2. Alway: Rejoice ever more, 1 Thes. 5. 16. all other joies have their periods and vacations, they flow and ebb, they blossom and wither: In a fit of sickness, in a pang of conscience, under a sentence of death, they are all as the white of an egg, with∣out any savor. But no condition is imaginable, wherein a conscionable believer hath not a foundati∣on of joy in Christ: This Tree of life hath fruit on it for every month, Rev. 21. 2. The comforter he sends abides with us for ever, Iohn 14. 16. The joy he gives, none can take away, Iohn 16. 22. Though Gods people have many causes of sorrow in them∣selves, strong corruptions, hard hearts, little strength, weak graces, many temptations; yet in Christ they have still matter of rejoicing; in the constancy of Page  34 his love, in the abundance of his pardoning mercy, in the fulness of his spirit, in the sufficiency of his grace, in the fidelity of his promise, in the validity of his purchase, in the vigilancy of his eye, in the readines of his help, in the perpetuity of his interces∣sion; we disparage so good a Lord, discredit his service, disquiet our selves, discourage others, grieve his spirit, expose his waies to prejudice & reproach, weaken our hands in his service and our hearts in his love, when we pine and languish under groundless perplexity, and waste that time which should be spent in his work, about our jealousies of his favor.

3. With trembling and holy reverence, Res seve∣ra est verum gaudium, without levity, without wan∣tonness, without presumption, without arrogance, Psal. 2. 11. So rejoice in him, as withall to fear to offend him, to work out our own salvation with fear and trembling; even for this very reason, because he is so gracious as to give us both, to will and to do of his own good pleasure, Phil. 2. 12, 13.

4. With improvement of this joy: 1. Unto thankfulness for Christ, and any thing of Christ in our selves,* having tasted that the Lord is gracious, let us ever be speaking good of his name; though our measures are not so great as some other mens, yet we may not esteem any thing of salvation small, or little; it will grow unto perfection.

2. Unto more chearful service, the more we tri∣umph in his victory, the more we shall abound in his work, 1 Cor. 15. 57, 58. The joy of the Lord is our strength, Nehem. 8. 10. Return to thy rest, O my soul; there is Davids joy, I will walk before the Lord;Page  35 there is the work of that joy, Psal. 116. 8, 9. None are more fruitfull in his service, then they who are most joifull in his favor.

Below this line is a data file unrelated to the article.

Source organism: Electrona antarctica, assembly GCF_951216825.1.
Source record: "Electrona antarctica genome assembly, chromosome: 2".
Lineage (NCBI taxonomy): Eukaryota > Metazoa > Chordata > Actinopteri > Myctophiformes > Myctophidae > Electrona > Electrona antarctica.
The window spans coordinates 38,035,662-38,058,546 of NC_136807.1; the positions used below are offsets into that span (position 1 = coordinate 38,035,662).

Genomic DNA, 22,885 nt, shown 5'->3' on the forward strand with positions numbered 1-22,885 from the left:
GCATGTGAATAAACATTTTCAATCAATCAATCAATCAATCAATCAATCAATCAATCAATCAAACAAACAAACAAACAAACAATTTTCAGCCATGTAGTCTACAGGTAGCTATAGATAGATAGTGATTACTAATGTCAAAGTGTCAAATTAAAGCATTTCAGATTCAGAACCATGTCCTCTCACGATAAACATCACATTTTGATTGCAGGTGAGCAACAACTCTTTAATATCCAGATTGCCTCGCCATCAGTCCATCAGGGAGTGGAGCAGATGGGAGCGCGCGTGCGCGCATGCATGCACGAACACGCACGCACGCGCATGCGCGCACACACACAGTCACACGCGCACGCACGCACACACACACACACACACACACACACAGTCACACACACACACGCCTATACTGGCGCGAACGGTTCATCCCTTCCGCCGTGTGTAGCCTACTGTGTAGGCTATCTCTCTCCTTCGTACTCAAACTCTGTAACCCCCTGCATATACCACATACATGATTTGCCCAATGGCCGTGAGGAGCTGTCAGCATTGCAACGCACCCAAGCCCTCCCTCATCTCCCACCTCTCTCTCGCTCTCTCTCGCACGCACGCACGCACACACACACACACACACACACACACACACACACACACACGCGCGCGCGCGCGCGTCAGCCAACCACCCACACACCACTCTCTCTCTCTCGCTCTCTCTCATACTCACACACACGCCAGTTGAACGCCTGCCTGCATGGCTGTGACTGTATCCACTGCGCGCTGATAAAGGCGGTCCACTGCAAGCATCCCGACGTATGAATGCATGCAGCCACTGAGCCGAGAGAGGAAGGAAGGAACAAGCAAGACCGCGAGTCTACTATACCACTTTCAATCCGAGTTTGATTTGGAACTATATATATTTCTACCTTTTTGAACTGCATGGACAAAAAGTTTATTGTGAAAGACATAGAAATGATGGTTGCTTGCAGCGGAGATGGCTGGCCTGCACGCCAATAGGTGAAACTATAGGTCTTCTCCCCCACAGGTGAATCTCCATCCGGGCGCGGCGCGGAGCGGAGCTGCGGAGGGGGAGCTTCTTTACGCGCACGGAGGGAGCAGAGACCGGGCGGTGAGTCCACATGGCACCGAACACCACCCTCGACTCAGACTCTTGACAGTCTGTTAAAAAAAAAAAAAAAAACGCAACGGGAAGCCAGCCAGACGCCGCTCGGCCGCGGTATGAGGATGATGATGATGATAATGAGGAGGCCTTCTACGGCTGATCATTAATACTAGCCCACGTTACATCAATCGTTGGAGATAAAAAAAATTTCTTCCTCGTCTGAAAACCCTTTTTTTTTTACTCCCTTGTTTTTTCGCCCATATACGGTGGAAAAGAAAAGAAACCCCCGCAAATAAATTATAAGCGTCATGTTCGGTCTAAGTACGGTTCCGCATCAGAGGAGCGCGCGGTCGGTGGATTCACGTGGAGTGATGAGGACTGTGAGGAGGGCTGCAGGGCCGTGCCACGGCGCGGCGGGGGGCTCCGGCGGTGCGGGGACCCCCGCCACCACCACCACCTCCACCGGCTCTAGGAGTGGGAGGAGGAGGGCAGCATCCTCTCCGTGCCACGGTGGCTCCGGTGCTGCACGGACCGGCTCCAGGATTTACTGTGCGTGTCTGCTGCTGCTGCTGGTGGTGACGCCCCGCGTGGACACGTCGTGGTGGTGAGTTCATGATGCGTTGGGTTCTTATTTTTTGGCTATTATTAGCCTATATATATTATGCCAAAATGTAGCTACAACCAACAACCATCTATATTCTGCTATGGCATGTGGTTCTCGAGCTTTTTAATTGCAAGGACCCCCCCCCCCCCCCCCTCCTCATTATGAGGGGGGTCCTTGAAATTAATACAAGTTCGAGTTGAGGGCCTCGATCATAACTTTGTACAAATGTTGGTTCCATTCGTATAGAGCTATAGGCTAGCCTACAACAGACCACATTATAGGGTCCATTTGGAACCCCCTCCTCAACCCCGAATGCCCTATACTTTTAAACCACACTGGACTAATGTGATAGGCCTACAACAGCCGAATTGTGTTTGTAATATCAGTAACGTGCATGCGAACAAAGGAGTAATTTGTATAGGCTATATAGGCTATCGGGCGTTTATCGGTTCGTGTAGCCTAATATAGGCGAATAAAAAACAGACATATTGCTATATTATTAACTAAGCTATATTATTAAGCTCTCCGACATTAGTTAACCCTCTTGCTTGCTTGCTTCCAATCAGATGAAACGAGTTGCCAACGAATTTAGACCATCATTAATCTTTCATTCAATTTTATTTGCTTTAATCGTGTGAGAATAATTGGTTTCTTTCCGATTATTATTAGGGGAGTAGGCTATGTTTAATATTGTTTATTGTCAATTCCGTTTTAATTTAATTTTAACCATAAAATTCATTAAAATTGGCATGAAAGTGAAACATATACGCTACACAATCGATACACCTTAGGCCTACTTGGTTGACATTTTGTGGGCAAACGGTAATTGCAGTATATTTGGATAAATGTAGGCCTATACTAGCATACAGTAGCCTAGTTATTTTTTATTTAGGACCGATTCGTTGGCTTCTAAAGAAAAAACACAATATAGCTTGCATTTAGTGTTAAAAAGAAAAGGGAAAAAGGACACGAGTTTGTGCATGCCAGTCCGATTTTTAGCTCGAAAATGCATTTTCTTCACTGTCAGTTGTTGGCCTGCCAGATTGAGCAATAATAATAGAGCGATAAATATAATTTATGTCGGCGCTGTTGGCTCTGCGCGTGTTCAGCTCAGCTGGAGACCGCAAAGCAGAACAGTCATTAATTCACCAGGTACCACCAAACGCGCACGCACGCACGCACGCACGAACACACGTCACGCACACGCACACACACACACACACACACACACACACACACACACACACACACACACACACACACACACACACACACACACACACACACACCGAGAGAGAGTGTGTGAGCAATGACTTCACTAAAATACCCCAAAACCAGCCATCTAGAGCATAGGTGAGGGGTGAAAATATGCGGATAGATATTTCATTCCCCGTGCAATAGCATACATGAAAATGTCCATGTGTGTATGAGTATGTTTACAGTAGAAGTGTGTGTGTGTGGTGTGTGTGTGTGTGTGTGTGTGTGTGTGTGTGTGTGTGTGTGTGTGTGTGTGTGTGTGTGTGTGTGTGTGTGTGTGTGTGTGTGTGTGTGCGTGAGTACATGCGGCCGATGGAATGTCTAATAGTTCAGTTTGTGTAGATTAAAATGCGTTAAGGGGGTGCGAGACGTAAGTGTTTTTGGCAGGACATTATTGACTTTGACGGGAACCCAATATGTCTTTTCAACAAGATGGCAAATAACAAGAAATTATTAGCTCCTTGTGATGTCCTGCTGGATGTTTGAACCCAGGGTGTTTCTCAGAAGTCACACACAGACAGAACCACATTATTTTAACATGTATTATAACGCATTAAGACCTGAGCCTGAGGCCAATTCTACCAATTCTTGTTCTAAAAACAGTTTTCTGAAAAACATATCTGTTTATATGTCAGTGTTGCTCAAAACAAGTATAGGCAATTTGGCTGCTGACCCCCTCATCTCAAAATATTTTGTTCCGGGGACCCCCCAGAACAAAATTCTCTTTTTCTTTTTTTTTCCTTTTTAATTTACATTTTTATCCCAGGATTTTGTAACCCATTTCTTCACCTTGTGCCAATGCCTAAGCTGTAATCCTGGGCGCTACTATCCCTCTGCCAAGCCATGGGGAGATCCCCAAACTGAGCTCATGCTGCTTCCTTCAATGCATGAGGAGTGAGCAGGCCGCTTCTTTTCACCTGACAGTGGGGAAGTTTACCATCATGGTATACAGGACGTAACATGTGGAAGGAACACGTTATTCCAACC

3. Unto consolation against any other evils, though we have not the wealth, health, gifts, imployments, honors that others have; yet if Christ have given us himself, his bloud to redeem us, his spirit to quicken us, his grace to renew us, his peace to com∣fort us; Should such consolations seem small unto us? Iob 15. 11. What wants are there which the joy of the Lord doth not compensate? What suf∣ferings are there which the joy of the Lord doth not swallow up? Would we exchange Christ if we might have all the world without him? And shall we be displeased if we have not all the world with him? Nay have we not in him all other things more emi∣nently, sweetly, purely, richly to enjoy, then in all the creatures besides? Fidelibus totus mundus di∣vitiarum est. Doth thy journey to heaven displease thee, because the way haply is deep and stony? ad∣mit it were a Carpit-way like Salisbury Plain, haply there thou wouldst loiter more, haply there thou wouldst be more assaulted, whereas in a deeper way thou art more careful of thy self, and more secure against thine enemies.

Lastly, unto a zealous provocation of others to come in and be partakers of the same joy. In times of festivity, men use to call their neighbours under their Vines and Fig-trees, Zach. 3. 10. The Lord Jesus is the feast of his servants, 1 Cor. 5. 7, 8. unto him therefore we should invite one another, as An∣drew did Simon, and Philip Nathaniel, Iohn 1. 41, 45. Page  36 Joy is of all affections the most communicative, it leaps out into the eyes, the feet, the tongue, staies not in one privat bosom, but as it is able, sheds it self abroad into the bosoms of many others.* It was not enough for David to express his own joy by dancing before the Ark; but he deals amongst all the people, cakes of bread, pieces of flesh, flagons of wine, that the whole multitude of Israel might re∣joice in the Ark of God as well as he, 2 Sam. 6. 14. 19. I shall shut up all with removing two obstacles which seem to stand in the way of this joy.